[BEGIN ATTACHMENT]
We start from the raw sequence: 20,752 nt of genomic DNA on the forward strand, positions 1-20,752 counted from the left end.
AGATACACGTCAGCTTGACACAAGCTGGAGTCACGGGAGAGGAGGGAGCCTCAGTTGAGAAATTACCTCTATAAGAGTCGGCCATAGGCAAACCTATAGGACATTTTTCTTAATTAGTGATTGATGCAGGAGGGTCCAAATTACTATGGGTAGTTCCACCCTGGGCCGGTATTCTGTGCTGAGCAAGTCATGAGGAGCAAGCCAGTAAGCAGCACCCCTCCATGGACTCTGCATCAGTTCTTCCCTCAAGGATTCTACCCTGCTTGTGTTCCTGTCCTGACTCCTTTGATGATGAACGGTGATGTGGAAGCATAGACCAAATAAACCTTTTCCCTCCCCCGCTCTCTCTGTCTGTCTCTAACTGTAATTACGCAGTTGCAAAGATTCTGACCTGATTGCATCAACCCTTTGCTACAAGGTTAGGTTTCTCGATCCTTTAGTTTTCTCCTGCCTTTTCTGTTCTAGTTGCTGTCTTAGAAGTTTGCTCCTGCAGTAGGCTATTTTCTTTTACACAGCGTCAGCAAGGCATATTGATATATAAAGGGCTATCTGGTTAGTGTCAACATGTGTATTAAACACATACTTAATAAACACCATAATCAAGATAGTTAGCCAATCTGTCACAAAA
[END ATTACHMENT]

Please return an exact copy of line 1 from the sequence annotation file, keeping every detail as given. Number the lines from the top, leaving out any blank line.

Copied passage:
We start from the raw sequence: 20,752 nt of genomic DNA on the forward strand, positions 1-20,752 counted from the left end.